Kith, Kin and Community

Dear Jelly: Brothers Robert and William Semple write to their sisters

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Intro to Kith, Kin and Community

To really understand the personalities of our Men Behind the Glass, it is important to look at them as people. It is important to see them as people with civilian lives before the entered uniform and with established relationships with parents, wives, siblings, children and friends, not just soldiers in khaki. 


Soldiers featured in this story

Brothers William and Robert Semple were born in 1894 and 1896 respectively. Their parents were Lieutenant Colonel Sir David Semple (born 1856) and Lady Ethel Semple (b.1866). They were two of seven children. The others were Maud (born 1895), John (1899-1900), Mabel (nickname ‘Suet’, b.1901), Eileen (‘Jelly’, b.1902) and Noel, (born in 1903 but who died in 1912 from meningitis).1 During the war, William and Robert wrote to sisters, Mabel (13 in 1914) and Eileen (12 in 1914), who were at the Princess Helena’s College, a private boarding school for girls, then located in Ealing, west London.2 They wrote letters to their sisters Mabel and Eileen and these were compiled into a book by Sarah Riley in 2014.3 Both William and Robert were later killed in the war.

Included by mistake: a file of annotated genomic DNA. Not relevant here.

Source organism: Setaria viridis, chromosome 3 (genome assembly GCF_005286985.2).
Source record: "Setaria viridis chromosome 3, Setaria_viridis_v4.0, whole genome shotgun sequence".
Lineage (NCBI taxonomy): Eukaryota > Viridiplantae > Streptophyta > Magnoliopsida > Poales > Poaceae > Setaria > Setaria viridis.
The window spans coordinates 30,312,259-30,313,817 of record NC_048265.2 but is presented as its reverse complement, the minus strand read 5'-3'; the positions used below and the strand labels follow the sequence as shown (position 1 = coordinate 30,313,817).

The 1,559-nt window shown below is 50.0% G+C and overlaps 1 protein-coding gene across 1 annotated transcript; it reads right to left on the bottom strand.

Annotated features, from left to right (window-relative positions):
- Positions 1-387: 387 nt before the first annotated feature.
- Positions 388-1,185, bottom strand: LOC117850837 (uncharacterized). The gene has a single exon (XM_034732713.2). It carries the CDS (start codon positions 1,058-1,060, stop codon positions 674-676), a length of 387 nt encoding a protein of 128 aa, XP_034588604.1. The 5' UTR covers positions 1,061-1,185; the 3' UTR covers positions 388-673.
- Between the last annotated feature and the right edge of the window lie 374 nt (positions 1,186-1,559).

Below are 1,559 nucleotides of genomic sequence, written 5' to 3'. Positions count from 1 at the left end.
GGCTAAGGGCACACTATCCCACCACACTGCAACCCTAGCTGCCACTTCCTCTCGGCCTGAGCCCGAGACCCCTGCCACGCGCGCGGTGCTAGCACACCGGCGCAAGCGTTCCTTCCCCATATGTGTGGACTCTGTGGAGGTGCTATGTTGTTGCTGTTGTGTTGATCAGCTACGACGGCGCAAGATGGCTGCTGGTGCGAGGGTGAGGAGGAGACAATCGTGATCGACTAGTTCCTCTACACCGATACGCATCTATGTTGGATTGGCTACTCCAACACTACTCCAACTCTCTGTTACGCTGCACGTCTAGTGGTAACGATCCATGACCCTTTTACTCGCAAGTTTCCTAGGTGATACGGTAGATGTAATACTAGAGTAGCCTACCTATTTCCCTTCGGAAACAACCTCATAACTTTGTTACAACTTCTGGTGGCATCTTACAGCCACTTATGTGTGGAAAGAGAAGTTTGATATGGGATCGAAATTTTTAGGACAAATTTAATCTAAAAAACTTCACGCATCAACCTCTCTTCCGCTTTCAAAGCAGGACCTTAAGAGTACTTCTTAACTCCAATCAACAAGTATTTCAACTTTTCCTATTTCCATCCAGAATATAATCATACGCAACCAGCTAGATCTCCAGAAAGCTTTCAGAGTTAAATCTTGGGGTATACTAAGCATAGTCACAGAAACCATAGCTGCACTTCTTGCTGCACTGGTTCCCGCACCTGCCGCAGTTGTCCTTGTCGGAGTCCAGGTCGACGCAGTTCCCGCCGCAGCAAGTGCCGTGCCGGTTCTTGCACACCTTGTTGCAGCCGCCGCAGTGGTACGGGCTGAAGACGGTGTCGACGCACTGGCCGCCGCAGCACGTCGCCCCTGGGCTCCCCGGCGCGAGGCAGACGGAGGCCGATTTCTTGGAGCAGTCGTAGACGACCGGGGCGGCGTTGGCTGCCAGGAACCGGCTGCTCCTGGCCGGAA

Sarah Ridley's book of William's and Robert's letters

William served in the infantry as a Second Lieutenant in the 13th Battalion, Kings’s Royal Rifle Corps. His brother Robert was also an officer and was in the Royal Field Artillery, Guards Divisional Artillery. Both served on the Western Front in France and Belgium.

Their letters describe their daily life and jobs in the trenches.